The treatment of choice for patients with advanced stages of aggressive non-Hodgkin lymphoma (NHL) is combination chemotherapy, either alone or supplemented by local-field radiation therapy.[1]The following drug combinations are referred to in this section:ACVBP: doxorubicin + cyclophosphamide + vindesine + bleomycin + prednisone.CHOP: cyclophosphamide + doxorubicin + vincristine + prednisone.CNOP: cyclophosphamide + mitoxantrone + vincristine + prednisone.m-BACOD: methotrexate + bleomycin + doxorubicin + cyclophosphamide + vincristine + dexamethasone + leucovorin.MACOP-B: methotrexate + doxorubicin + cyclophosphamide + vincristine + prednisone fixed dose + bleomycin + leucovorin.ProMACE CytaBOM: prednisone + doxorubicin + cyclophosphamide + etoposide + cytarabine + bleomycin + vincristine + methotrexate + leucovorin.R-CHOP: rituximab, an anti-CD20 monoclonal antibody, + cyclophosphamide + doxorubicin + vincristine + prednisone.Standard Treatment Options for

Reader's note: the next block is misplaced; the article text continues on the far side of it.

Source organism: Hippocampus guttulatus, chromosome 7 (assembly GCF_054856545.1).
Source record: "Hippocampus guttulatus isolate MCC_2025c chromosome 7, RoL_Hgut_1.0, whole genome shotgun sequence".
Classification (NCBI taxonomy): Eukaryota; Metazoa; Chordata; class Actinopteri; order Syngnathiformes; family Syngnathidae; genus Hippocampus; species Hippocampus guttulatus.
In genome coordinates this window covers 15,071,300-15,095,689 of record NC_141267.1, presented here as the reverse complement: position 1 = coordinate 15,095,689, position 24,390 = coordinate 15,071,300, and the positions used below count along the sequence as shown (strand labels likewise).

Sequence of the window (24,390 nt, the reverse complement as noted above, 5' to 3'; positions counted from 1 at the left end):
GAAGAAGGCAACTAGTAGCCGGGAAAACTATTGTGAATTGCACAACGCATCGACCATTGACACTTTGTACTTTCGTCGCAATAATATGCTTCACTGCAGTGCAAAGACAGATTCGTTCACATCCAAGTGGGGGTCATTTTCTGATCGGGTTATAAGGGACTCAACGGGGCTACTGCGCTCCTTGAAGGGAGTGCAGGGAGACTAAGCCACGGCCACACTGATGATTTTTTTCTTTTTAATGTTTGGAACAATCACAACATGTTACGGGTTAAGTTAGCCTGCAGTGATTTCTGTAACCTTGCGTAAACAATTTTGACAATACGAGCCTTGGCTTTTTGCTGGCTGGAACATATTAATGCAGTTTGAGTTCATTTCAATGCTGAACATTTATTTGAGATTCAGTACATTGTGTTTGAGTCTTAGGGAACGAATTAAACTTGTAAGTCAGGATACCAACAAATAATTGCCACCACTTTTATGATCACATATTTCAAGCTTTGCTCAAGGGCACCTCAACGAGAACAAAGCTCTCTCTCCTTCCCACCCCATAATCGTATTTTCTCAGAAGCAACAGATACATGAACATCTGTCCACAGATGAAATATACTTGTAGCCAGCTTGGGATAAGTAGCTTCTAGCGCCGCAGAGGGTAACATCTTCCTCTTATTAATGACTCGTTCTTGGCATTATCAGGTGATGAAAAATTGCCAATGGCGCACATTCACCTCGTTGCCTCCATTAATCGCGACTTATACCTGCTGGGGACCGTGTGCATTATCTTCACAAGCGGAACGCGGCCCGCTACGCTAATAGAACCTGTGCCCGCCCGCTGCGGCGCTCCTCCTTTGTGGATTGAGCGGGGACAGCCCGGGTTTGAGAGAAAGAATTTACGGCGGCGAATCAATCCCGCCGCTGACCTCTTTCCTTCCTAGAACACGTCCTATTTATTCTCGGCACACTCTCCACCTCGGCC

8. Stage Information for Adult NHL